African-American holiday traditions ‘From the Slave Quarters to Kwanzaa’

By Dorothy Paige-Turner
Educator and performing artist

Of all the holidays celebrated in America, Christmas is perhaps the most sacred and the most enduring among African-Americans. First celebrated by enslaved Africans, the holiday has evolved through generations who have embraced Christianity as a means of survival and have envisioned the birth of Christ as a new beginning.” — Bettye Collier Thomas

Scenes from Classic African-American Plays — A Reader’s Theatre Series, began in February 2014 at JustGoods Fair Trade Store on the second Mondays of each month through June, made possible by a grant from the Rockford Area Arts Council. It resumed in October and is now sponsored by the Rockford Urban Ministries. The series involves local performing artists sharing monologues and scenes by well- and lesser-known playwrights from plays that address the depths of the human condition and spirit both dramatically and comically. It continues through May 2015.

Monday, Dec. 8, from 6:30 to 7:45 p.m., at JustGoods Listening Room, 201 Seventh St., performing artists will share stories of Christmas and “Big Times” that span the period from enslavement to freedom to the celebration of the non-religious holiday, Kwanzaa. Some of the stories include “Christmas in the Big House; Christmas in the Quarters” by Parricia and Frederick McKissack, “How Come Christmas,” a skit by Charliemae Rollins; a tender story of two sharecropping families — one black, one white — by John Henry Faulk; an adapted Christmas folk tale of Br’er Rabbit and Br’er Fox; a beautiful story of Hanukkah and Christmas shared between an elderly African-American man and a 9-year-old Jewish boy by Michael Rosen; a delightful retelling of “Twas the Night B’fo Christmas” by Melodie Rosales; a very powerful story of “The Black Snowman” whose message teaches a young boy to believe; and concluding with a Kwanzaa celebration. Music will include spirituals and songs that help to extend the story’s message; poetry and a slave dance called “pattin’ the juba” will be interspersed throughout the scenes and stories. This will be a unique learning and entertaining experience for all who attend. Admission is FREE; donations are accepted. Among the 10 very talented actors participating are: George Davis, Jenniel Wright, David Causey, Rebecca James, Richard Meeks, Clemmie Durr, Brent Ward, Ashley Haley, Elbert James. The presentation is written, coordinated and directed by Dorothy Paige-Turner.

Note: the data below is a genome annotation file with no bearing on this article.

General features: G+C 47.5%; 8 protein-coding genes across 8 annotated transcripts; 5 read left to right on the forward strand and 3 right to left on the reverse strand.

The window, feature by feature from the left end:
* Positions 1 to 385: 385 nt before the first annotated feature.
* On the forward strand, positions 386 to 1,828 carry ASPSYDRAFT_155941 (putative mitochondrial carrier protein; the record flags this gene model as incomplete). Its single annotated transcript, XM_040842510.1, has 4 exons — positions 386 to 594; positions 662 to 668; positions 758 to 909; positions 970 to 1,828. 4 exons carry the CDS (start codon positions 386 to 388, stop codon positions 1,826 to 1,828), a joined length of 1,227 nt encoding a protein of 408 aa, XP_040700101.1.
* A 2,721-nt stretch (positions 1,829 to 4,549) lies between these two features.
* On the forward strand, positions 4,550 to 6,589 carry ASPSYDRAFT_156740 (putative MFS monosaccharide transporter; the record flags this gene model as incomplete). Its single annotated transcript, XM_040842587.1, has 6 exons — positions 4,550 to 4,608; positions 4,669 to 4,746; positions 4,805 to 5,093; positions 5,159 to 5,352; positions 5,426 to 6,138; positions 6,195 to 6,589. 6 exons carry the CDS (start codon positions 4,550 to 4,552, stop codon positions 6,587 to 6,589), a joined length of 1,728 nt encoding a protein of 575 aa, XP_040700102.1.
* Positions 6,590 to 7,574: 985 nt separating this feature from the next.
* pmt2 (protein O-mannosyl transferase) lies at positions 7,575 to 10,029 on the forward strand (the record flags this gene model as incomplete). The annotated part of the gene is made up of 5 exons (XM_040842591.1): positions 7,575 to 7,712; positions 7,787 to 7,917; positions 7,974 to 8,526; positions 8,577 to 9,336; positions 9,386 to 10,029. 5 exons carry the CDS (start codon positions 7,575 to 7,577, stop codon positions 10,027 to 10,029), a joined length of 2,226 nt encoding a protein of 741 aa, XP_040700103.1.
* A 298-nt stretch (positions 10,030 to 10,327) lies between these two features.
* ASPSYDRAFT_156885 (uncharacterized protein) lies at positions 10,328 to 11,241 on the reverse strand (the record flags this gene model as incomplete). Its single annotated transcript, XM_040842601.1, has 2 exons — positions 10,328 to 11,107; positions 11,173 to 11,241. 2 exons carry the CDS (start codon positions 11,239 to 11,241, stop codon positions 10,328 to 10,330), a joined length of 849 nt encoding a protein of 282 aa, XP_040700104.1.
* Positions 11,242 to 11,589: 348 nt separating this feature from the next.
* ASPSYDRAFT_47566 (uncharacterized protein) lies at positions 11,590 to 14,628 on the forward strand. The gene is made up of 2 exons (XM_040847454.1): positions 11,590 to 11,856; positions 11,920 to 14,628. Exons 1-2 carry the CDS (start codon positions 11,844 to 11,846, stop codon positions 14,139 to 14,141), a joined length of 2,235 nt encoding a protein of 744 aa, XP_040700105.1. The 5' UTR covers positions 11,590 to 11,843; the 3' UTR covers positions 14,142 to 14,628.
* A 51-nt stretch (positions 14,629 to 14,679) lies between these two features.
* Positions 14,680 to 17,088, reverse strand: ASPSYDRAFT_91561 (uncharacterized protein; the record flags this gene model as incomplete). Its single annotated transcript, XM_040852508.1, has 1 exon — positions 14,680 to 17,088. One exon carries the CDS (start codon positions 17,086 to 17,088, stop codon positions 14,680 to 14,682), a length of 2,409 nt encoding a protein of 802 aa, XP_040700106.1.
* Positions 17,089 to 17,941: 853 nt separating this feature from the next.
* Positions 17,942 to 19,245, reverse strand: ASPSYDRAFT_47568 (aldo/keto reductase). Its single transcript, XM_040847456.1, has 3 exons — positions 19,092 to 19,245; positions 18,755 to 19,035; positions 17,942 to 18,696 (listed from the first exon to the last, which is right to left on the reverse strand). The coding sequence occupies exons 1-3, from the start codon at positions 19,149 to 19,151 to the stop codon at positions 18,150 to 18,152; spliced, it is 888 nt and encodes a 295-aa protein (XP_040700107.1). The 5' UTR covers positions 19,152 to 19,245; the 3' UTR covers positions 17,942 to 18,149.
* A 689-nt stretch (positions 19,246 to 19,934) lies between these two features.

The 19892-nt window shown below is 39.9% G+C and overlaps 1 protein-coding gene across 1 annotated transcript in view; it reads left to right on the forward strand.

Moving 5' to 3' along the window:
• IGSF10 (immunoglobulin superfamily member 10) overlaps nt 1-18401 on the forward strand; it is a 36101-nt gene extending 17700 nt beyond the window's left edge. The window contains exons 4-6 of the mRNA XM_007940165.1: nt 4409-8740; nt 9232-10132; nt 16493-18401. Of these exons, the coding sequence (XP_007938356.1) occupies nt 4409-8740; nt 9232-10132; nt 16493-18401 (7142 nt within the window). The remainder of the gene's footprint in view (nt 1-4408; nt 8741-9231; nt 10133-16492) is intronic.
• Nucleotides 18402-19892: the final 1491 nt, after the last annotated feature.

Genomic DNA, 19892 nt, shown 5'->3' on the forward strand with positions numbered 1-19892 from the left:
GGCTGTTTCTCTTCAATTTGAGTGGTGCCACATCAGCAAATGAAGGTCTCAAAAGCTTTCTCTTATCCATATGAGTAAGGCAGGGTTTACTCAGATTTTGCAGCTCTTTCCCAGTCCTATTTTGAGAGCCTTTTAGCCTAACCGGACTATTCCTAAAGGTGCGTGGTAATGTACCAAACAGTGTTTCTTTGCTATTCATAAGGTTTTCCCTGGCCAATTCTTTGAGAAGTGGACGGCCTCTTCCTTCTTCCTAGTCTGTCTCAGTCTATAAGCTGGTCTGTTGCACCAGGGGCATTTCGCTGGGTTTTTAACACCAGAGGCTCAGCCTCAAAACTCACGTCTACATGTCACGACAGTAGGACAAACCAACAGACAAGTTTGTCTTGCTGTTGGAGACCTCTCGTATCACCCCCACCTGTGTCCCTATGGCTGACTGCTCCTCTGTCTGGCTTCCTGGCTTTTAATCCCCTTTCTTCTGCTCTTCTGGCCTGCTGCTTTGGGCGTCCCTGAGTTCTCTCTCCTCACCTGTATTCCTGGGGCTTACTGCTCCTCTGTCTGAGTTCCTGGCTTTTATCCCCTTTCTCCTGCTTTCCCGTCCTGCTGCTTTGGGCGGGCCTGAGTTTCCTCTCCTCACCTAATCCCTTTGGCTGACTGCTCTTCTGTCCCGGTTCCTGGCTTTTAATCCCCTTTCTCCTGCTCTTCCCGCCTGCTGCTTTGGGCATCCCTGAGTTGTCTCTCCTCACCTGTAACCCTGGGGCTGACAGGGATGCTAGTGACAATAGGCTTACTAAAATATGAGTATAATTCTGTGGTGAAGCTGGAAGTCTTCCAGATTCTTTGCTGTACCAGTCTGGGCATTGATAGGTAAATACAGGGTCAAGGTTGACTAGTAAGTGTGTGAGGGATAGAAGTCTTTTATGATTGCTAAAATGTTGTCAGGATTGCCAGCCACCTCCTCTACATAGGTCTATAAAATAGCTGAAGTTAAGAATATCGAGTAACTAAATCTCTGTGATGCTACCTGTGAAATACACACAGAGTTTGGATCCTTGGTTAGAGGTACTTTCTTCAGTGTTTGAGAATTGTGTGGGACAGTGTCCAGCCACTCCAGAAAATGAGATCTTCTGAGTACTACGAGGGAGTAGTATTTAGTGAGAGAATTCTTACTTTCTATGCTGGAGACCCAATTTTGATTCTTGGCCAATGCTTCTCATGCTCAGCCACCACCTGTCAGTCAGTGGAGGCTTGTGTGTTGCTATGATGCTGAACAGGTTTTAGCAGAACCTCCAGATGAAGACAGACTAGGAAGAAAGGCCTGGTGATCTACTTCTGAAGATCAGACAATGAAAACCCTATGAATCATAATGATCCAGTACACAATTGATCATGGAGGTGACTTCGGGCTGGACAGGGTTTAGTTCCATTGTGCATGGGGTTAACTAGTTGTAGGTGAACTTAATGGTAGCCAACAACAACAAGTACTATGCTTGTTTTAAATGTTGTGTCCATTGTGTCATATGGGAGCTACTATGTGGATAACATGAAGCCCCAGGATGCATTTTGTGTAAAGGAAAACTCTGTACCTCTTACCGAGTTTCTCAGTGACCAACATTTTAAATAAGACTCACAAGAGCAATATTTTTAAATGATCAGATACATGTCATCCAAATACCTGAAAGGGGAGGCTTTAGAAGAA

To quote from the poet Maya Angelou regarding this time of year: “All the earth’s tribes loosen their voices to celebrate the promise of PEACE!”

From the Dec. 3-9, 2014, issue

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